// Download the file here...
    }

    public function downloadUsersReportPDF(UsersReport $report)
    {
        $name = $report->getName();

        // Download the file here...
    }
}
Enter fullscreen mode Exit fullscreen mode

Although you can't actually see it, let's assume that the rest of the methods in the class above use identical code to build the download. We could lift the shared code into methods but we will still likely have some shared code. As well as this, we're going to have multiple points of entry into the class that runs near-identical code. This can potentially lead to extra work in the future when trying to extend the code or add tests.

For example, let's imagine that we create a new AnalyticsReport; we'd now need to add a new downloadAnalyticsReportPDF() method to the class. You can likely see how this file could start growing quickly. This could be a perfect place to use an interface!

Let's start by creating one; we'll call it DownloadableReport and define it like so:

interface DownloadableReport
{
    public function getName(): string;

    public function getHeaders(): array;

    public function getData(): array;
}
Enter fullscreen mode Exit fullscreen mode

We can now update the BlogReport and UsersReport to implement the DownloadableReport interface like seen in the example below. But please note, I have purposely written the code for the UsersReport wrong so that I can demonstrate something!

class BlogReport implements DownloadableReport
{
    public function getName(): string
    {
        return 'Blog report';
    }

    public function getHeaders(): array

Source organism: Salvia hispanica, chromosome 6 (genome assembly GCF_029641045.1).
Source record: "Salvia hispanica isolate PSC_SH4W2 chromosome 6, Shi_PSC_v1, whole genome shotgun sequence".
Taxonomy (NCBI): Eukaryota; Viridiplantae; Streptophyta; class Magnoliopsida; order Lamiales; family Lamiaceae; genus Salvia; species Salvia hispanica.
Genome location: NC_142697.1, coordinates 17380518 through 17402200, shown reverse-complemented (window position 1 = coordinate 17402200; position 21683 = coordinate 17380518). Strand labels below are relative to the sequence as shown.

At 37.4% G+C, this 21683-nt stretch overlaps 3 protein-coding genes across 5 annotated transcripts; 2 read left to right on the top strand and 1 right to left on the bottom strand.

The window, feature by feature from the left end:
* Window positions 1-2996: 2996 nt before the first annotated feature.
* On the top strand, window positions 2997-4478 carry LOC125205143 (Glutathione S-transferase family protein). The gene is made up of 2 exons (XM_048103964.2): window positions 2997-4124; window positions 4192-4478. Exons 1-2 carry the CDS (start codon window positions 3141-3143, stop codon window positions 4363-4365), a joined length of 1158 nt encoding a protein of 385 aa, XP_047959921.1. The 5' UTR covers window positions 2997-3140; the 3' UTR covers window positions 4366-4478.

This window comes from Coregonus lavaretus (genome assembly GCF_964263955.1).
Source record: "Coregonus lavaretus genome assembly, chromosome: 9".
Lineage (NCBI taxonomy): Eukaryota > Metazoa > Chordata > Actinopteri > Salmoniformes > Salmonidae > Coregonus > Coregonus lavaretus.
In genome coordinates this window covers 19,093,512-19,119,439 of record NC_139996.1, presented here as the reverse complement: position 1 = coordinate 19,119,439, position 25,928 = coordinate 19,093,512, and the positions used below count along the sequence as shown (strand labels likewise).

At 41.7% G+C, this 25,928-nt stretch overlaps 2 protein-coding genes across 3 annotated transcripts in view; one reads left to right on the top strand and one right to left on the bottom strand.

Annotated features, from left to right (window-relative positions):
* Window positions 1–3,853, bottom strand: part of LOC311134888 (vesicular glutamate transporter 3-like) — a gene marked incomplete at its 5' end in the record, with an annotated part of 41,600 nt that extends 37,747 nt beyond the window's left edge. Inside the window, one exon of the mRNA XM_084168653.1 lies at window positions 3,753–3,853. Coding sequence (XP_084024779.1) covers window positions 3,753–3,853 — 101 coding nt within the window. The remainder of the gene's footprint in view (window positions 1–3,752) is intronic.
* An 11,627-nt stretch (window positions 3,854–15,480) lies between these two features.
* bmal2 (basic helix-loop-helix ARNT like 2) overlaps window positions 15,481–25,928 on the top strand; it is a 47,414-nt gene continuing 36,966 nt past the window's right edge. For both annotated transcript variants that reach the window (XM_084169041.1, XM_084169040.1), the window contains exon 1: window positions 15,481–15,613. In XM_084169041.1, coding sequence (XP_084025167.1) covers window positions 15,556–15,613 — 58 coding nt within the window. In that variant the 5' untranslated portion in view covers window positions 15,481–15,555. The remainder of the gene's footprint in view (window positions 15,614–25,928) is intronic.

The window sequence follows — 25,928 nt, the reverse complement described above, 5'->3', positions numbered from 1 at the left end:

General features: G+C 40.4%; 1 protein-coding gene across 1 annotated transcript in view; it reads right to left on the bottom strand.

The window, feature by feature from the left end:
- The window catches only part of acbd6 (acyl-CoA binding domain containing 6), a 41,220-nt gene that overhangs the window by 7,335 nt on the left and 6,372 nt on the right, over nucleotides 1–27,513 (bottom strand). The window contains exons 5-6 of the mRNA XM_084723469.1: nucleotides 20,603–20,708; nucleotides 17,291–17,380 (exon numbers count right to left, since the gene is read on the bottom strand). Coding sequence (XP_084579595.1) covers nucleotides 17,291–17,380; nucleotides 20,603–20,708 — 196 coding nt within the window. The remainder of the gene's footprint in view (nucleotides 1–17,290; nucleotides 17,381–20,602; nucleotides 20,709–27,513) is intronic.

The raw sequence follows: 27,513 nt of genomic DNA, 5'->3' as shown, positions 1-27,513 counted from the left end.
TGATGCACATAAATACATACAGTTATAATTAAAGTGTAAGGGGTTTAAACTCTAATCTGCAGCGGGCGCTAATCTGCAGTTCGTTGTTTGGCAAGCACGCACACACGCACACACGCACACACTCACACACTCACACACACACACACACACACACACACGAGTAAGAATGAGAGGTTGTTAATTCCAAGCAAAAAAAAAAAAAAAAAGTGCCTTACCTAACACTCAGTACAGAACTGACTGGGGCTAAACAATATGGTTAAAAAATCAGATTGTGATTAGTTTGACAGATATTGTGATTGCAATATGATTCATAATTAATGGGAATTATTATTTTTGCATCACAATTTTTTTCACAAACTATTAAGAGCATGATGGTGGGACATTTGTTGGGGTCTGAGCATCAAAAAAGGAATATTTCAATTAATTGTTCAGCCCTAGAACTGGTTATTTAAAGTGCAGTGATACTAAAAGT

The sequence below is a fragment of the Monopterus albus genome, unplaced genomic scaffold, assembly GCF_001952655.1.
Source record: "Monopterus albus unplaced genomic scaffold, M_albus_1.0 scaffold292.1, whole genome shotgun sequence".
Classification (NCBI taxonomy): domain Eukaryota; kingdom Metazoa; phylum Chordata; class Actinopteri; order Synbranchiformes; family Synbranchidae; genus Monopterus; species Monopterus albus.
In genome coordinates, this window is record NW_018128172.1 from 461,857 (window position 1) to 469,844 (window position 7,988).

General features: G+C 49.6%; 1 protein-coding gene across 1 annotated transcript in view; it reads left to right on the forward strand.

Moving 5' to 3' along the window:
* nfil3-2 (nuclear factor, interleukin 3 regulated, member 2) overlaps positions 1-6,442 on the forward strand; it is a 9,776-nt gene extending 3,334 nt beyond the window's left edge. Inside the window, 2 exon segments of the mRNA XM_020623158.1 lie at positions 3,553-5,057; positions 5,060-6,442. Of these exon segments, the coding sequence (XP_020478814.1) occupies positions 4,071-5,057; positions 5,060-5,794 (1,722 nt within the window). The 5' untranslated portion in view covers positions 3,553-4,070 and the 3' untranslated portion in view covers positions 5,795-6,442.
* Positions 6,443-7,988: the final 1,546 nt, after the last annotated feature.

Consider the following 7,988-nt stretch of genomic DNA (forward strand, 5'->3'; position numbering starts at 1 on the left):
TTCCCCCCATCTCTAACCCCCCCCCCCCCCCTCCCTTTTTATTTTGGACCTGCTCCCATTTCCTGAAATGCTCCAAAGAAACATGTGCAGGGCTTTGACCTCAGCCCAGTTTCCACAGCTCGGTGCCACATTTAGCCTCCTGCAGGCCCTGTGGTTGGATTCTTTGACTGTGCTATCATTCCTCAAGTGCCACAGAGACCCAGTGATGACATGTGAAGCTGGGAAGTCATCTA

{
        return ['The headers go here'];
    }

    public function getData(): array
    {
        return ['The data for the report is here.'];
    }
}
Enter fullscreen mode Exit fullscreen mode
class UsersReport implements DownloadableReport
{
    public function getName()
    {
        return ['Users Report'];
    }

    public function getData(): string
    {
        return 'The data for the report is here.';
    }
}
Enter fullscreen mode Exit fullscreen mode

If we were to try and run our code, we would get errors for the following reasons:

  1. The getHeaders() method is missing.
  2. The getName() method doesn't include the return type that is defined in the interface's method signature.
  3. The getData() method defines a return type, but it isn't the same as the one defined in the interface's method signature.

So, to update the UsersReport so that it correctly implements the DownloadableReport interface, we could change it to the following:

class UsersReport implements DownloadableReport
{
    public function getName(): string
    {
        return 'Users Report';
    }

    public function getHeaders(): array
    {
       return [];
    }

    public function getData(): array
    {
        return ['The data for the report is here.'];
    }
}
Enter fullscreen mode Exit fullscreen mode

Now that we have both of our report classes implementing the same interface, we can update our ReportDownloadService like so:

class ReportDownloadService
{
    public function downloadReportPDF(DownloadableReport $report)
    {
        $name = $report->getName();

        // Download the file here...
    }

}
Enter fullscreen mode Exit fullscreen mode

We could now pass in a UsersReport or BlogReport object into the downloadReportPDF() method without any errors. This is because we now know that the necessary methods needed on the report classes exist and return data in the type that we expect.

As a result of passing in an interface to the method rather than a class, this has allowed us to loosely-couple the ReportDownloadService and the report classes based on what the methods do, rather than how they do it.

If we wanted to create a new AnalyticsReport, we could make it implement the same interface and then this would allow us to pass the report object into the same downloadReportPDF() method without needing to add any new methods. This can be particularly useful if you are building your own package or framework and want to give the developer the ability to create their own class. You can simply tell them which interface to implement and they can then create their own new class. For example, in Laravel, you can create your own custom cache driver class by implementing the Illuminate\Contracts\Cache\Store interface.